Another Kind Of Landscape
Several weeks ago, I was listening to American Public Media’s “Marketplace” on NPR as I was driving home from work. “Marketplace” host Kai Ryssdal conducted a brief interview with photographer J. Henry Fair about his recent book “The Day After Tomorrow: Images of Our Earth in Crisis.”
“The photographer J. Henry Fair does landscapes, images of places that’ve been changed somehow by the industrial process,” Ryssdal said in introducing the interview. “Places like the Gulf of Mexico and the BP oil spill. Or clear-cut forests and pulp mills. They’re aerial shots of what is actually quite picturesque terrain.”
The book sounded interesting, so when I arrived home I ordered a copy from Amazon.com. It arrived in a few days and I glanced at it, but I didn’t get around to reading it and absorbing its full impact until a few days ago. “The Day After Tomorrow” presents an array of stunning images, many of which were taken from small airplanes. Some of the images are of environmentally devastated landscapes. Others are of massive facilities that drive home the scale of some human activities and the impact we have on Earth. The book also contains brief essays on environmental topics by a number of prominent writers, scientists, and environmentalists.
Fair is up-front about his motivation for publishing “The Day After Tomorrow.” “This is a book of photographs of environmental disasters occurring at different points in the consumer/industrial cycle, which illustrate the negative impact our contemporary consumer society has on the planetary systems that sustain our existence,” he writes in the introduction to the book.
“The objective of these pictures is not to vilify any given company or industry—there are good and bad actors everywhere. My intent is to engage the viewer, stimulate curiosity, and encourage dialog,” he continues. “Our society’s structure has evolved to the point where government responds not to the citizenry, but to the corporations that finance it. These days the vote that matters the most is the purchase decision. Though our government does not defend or respond to us, the manufacturers do. If we all demanded toilet paper made from old newspapers instead of blithely purchasing brands made from old-growth forests, those forests would be saved as would all of the animals who live there (not to mention the carbon that would remain sequestered). So the goal of these pictures is to promote an activist consumerism.”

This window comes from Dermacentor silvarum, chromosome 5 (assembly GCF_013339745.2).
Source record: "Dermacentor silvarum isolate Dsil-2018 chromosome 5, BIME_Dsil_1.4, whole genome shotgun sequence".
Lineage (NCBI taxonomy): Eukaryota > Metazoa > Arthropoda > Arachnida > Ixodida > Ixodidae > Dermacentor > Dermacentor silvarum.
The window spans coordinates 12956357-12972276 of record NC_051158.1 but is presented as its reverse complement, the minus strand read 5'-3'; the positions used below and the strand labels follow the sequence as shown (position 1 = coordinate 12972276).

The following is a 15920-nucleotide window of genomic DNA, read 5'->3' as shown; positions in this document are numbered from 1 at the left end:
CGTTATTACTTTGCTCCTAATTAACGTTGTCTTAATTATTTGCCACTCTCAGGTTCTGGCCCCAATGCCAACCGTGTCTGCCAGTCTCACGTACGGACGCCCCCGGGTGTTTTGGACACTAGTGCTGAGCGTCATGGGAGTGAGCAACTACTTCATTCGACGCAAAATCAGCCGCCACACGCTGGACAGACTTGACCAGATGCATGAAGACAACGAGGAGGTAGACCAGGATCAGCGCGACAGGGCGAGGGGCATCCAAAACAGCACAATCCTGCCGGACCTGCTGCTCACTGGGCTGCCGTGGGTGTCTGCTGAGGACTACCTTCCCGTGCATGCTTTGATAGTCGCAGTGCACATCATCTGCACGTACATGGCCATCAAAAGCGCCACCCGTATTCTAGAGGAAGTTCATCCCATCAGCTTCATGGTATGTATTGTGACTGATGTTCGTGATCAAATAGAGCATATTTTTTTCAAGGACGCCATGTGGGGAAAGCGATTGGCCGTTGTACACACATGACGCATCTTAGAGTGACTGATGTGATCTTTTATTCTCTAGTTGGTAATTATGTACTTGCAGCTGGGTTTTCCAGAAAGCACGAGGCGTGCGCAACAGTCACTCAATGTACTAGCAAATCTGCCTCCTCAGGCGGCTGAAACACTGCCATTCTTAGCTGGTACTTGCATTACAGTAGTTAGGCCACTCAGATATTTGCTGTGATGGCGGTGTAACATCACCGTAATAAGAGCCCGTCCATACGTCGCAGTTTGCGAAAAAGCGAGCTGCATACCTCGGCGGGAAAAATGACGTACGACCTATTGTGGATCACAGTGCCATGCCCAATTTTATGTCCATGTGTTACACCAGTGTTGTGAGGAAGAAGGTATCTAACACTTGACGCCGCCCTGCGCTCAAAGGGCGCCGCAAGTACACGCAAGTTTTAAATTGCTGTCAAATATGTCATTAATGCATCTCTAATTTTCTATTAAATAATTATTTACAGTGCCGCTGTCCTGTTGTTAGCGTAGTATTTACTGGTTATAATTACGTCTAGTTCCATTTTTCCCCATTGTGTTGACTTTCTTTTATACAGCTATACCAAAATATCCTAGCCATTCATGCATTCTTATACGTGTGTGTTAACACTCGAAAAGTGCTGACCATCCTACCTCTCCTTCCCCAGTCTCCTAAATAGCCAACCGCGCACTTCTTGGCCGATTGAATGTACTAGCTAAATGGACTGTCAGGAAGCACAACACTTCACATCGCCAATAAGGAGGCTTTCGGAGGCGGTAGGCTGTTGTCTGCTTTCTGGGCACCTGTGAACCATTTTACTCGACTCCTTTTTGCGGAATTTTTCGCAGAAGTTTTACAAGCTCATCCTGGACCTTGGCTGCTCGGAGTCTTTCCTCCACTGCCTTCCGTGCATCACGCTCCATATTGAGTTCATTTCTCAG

As Fair makes clear, “The Day After Tomorrow” is the work of an environmental activist. Fair is a photographer, not a scientist or engineer. Some of the captions on the photographs in the book are technically pretty sketchy.
That said, many of the images in “The Day After Tomorrow” are beautiful. They are also mesmerizing because they operate at so many levels. As art. As environmental statement. As indictment of our addiction to consumption. They are also disorienting because, in many cases, the sense of scale isn’t immediately obvious. You have to spend some time with many of the photos to grasp the enormity of what you’re looking at.
The accompanying essays are interesting, but it is the photographs and Fair’s own words that make “The Day After Tomorrow” such a compelling book. His call for consumer activism is clear. “I believe that we could very easily change the direction of our society and economy toward sustainability with nothing but benefits for our children, ourselves, and our economy,” he writes. “The only losers would be those currently making fortunes from destruction and exploitation. We have the power. Spend your dollars with your children in mind.”
Thanks for reading.
A truck sprays grass seed and fertilizer on a clear-cut site near Kayford Mountain, W. Va., where coal has been extracted. (From "The Day After Tomorrow: Images of Our Earth in Crisis," by J Henry Fair, published by powerHouse Books)